So where did/does middle age end and old age begin?  I asked myself that question once and the “How young can a person die of old age” or “how old do you have to be to die of old age” questions come to mind.  To me, middle age ended when I could no longer convince myself that I felt better in the morning than I did the night before.  That, and the rockstars and actors I loved in my hey-day started dropping like flies.  Then one morning as I opened my eyes and said to myself, “Welcome to this hodge-podge unrealistic life of balance.”  I must now accept that my back will go out more than I will, but because I never go anywhere I never have to watch my step.   And being a “glass half full” girl, I’m thinking I can probably make it to a hundred if I give up everything that makes a person want to live to be a hundred.  I can live without sex, but not without my glasses.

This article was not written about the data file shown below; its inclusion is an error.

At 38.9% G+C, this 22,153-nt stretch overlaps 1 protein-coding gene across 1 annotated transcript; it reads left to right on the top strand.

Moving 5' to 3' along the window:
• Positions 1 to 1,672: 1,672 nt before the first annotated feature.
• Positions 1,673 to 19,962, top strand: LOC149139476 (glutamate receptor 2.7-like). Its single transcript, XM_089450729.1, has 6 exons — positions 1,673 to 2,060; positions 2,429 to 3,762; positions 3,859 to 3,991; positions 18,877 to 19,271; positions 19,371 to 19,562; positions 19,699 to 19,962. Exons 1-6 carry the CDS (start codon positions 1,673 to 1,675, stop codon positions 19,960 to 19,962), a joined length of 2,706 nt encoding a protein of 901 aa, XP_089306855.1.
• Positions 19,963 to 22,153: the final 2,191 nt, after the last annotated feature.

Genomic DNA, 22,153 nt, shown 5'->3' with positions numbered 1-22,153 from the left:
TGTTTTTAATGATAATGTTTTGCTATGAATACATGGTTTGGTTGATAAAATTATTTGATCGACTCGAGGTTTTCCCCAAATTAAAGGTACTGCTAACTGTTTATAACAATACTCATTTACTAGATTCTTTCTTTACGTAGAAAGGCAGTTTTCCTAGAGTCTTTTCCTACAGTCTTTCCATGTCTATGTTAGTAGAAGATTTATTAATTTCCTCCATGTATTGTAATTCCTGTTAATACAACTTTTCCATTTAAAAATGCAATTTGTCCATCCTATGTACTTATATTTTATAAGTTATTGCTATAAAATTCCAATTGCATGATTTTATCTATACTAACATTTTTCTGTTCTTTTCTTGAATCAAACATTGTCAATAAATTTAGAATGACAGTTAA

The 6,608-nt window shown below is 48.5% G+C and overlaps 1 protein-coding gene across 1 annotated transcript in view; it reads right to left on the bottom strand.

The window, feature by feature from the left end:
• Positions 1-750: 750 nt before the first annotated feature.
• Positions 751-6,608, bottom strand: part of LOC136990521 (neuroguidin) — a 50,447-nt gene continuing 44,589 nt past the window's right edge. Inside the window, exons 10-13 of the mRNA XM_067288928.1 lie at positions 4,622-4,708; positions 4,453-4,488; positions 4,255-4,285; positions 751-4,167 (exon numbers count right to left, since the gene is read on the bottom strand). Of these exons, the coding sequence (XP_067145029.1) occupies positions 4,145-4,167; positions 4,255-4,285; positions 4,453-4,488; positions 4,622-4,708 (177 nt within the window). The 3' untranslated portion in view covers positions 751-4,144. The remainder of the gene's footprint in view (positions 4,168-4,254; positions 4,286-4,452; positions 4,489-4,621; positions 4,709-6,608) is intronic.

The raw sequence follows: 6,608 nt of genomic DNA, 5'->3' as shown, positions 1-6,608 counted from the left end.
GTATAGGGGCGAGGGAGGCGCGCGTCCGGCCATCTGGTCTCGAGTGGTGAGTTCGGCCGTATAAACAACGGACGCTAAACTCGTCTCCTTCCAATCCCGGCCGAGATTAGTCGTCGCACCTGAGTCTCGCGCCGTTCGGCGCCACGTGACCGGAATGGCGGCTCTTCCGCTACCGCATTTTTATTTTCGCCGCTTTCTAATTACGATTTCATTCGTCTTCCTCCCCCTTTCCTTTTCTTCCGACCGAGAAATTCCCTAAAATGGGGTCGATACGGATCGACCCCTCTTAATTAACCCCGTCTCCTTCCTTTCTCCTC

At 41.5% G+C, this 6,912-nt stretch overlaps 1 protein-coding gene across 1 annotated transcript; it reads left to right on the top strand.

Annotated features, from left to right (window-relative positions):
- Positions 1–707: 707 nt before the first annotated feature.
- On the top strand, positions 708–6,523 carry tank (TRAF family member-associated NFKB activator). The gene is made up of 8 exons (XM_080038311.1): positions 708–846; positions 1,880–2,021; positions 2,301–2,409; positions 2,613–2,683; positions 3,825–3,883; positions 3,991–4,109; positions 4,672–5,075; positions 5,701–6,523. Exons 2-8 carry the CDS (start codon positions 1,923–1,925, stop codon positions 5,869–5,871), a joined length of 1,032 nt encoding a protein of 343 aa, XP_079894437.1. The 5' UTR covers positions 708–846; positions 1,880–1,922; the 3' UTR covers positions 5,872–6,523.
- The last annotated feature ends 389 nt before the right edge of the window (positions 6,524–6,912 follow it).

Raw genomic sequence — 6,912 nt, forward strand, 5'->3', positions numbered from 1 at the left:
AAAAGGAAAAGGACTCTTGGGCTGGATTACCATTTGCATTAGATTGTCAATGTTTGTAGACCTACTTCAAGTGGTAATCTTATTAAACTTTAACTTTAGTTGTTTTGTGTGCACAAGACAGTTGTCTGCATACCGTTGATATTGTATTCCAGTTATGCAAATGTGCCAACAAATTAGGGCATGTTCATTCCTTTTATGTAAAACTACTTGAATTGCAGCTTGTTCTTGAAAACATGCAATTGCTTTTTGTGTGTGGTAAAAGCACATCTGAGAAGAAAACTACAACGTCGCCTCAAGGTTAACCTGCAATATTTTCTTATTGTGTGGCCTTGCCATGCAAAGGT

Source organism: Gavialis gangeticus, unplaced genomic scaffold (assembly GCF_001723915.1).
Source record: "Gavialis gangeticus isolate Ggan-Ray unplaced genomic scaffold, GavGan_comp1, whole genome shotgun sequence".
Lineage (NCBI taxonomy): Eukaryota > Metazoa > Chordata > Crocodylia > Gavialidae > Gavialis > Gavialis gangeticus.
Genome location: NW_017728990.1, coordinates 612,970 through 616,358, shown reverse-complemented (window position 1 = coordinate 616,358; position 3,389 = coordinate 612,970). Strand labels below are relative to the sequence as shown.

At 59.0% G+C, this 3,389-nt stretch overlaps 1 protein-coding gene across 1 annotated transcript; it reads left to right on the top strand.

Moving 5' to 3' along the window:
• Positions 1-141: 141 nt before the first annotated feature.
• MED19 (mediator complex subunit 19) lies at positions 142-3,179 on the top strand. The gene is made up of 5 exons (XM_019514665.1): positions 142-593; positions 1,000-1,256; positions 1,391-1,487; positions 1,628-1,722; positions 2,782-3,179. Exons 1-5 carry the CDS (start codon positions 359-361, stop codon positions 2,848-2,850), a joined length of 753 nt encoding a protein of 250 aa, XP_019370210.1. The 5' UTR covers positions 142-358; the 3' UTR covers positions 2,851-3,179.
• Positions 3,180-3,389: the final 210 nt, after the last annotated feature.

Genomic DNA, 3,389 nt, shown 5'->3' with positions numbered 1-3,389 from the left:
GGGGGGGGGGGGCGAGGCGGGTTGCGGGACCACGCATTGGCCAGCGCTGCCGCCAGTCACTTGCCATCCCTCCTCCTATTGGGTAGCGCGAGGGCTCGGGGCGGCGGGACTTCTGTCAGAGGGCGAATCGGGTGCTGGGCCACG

En Femme Style

Old age makes us grumpy because of things we couldn’t get done in our time here, mistakes made we can no longer rectify, and pain from having accidents and too much fun in our younger years.  Yes, grumpy, naughty, with a dash of mischievousness to my nineties.  That’s me, girl. And why not, we all want to go out with a bang, RIGHT?  Now since I became a woman through GRS surgery I have found the entire dynamics of life has changed. Decades ago I ran around like a chicken with my head cut off and wished I looked old enough to buy beer.  Now I use makeup to make myself appear younger and use the phrase “running out the trash” as a euphemism.